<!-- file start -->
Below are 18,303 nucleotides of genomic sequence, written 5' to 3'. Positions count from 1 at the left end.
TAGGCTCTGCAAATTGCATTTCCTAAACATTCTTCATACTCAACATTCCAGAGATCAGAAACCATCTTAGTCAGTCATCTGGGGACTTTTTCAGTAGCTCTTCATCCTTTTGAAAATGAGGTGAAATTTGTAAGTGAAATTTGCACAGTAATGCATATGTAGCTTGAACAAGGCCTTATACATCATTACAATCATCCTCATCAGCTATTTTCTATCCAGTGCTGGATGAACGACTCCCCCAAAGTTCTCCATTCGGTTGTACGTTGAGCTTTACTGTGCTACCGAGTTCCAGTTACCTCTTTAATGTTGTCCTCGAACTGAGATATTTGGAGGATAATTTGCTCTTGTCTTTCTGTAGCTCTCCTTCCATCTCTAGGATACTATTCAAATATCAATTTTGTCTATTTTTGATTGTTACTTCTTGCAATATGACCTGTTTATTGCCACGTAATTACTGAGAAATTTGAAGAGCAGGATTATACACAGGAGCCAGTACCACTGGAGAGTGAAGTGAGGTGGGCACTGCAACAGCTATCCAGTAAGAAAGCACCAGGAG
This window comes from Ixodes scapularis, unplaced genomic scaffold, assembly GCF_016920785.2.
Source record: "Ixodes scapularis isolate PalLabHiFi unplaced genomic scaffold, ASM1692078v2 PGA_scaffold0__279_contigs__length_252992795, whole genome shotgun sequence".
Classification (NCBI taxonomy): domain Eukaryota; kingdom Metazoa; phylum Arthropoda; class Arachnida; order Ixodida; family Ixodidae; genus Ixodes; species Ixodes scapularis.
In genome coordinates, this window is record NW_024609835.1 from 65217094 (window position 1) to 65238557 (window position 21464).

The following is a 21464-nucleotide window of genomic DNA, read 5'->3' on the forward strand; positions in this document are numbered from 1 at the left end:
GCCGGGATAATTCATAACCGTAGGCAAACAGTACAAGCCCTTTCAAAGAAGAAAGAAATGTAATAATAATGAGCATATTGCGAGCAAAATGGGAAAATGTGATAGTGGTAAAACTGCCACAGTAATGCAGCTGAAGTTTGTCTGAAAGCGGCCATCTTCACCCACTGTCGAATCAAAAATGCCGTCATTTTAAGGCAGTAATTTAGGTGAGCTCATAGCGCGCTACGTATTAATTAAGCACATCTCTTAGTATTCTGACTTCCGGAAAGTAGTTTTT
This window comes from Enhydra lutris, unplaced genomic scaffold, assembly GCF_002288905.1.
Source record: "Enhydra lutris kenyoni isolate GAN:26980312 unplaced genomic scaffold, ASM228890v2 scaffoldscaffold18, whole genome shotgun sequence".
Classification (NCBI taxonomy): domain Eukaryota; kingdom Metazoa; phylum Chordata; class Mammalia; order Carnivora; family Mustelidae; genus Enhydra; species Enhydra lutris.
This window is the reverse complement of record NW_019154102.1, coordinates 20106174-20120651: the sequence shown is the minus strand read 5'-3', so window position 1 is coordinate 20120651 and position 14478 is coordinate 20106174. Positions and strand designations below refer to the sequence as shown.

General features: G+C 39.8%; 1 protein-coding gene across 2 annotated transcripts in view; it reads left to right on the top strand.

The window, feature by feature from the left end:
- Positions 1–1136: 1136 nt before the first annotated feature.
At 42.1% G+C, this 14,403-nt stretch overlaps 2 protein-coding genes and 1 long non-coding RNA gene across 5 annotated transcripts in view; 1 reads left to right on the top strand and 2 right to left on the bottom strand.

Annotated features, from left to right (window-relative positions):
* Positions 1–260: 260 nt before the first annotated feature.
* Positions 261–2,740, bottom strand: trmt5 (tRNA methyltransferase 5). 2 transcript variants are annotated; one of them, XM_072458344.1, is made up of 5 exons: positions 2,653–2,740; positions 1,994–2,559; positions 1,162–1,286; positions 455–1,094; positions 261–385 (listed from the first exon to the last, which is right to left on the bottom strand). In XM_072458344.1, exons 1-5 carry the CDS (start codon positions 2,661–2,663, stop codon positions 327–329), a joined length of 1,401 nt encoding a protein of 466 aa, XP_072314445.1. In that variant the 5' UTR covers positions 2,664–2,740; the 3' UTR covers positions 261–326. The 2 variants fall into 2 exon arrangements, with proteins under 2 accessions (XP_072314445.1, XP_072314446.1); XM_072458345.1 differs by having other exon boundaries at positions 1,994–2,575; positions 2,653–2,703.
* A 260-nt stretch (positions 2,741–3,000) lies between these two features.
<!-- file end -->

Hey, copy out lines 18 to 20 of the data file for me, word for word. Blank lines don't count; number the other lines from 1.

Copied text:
* Positions 1–260: 260 nt before the first annotated feature.
* Positions 261–2,740, bottom strand: trmt5 (tRNA methyltransferase 5). 2 transcript variants are annotated; one of them, XM_072458344.1, is made up of 5 exons: positions 2,653–2,740; positions 1,994–2,559; positions 1,162–1,286; positions 455–1,094; positions 261–385 (listed from the first exon to the last, which is right to left on the bottom strand). In XM_072458344.1, exons 1-5 carry the CDS (start codon positions 2,661–2,663, stop codon positions 327–329), a joined length of 1,401 nt encoding a protein of 466 aa, XP_072314445.1. In that variant the 5' UTR covers positions 2,664–2,740; the 3' UTR covers positions 261–326. The 2 variants fall into 2 exon arrangements, with proteins under 2 accessions (XP_072314445.1, XP_072314446.1); XM_072458345.1 differs by having other exon boundaries at positions 1,994–2,575; positions 2,653–2,703.
* A 260-nt stretch (positions 2,741–3,000) lies between these two features.